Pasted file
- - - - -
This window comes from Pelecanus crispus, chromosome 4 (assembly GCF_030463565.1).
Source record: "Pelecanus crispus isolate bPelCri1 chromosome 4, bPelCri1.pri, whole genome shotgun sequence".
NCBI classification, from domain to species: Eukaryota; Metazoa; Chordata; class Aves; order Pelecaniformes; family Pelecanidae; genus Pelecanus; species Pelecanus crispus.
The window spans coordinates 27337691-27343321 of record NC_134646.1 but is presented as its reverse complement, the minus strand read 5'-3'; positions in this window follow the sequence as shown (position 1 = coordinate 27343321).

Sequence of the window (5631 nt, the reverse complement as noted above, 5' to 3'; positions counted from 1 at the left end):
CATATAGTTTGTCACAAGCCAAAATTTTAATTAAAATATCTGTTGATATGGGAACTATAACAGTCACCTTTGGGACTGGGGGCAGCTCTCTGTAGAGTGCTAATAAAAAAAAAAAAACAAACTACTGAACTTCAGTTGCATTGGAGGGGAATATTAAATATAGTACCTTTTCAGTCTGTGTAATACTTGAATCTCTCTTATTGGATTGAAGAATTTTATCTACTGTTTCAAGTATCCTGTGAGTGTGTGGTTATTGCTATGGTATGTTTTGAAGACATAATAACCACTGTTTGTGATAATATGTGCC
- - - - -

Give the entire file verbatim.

This window comes from Pelecanus crispus, chromosome 4 (assembly GCF_030463565.1).
Source record: "Pelecanus crispus isolate bPelCri1 chromosome 4, bPelCri1.pri, whole genome shotgun sequence".
NCBI classification, from domain to species: Eukaryota; Metazoa; Chordata; class Aves; order Pelecaniformes; family Pelecanidae; genus Pelecanus; species Pelecanus crispus.
The window spans coordinates 27337691-27343321 of record NC_134646.1 but is presented as its reverse complement, the minus strand read 5'-3'; positions in this window follow the sequence as shown (position 1 = coordinate 27343321).

Sequence of the window (5631 nt, the reverse complement as noted above, 5' to 3'; positions counted from 1 at the left end):
CATATAGTTTGTCACAAGCCAAAATTTTAATTAAAATATCTGTTGATATGGGAACTATAACAGTCACCTTTGGGACTGGGGGCAGCTCTCTGTAGAGTGCTAATAAAAAAAAAAAAACAAACTACTGAACTTCAGTTGCATTGGAGGGGAATATTAAATATAGTACCTTTTCAGTCTGTGTAATACTTGAATCTCTCTTATTGGATTGAAGAATTTTATCTACTGTTTCAAGTATCCTGTGAGTGTGTGGTTATTGCTATGGTATGTTTTGAAGACATAATAACCACTGTTTGTGATAATATGTGCC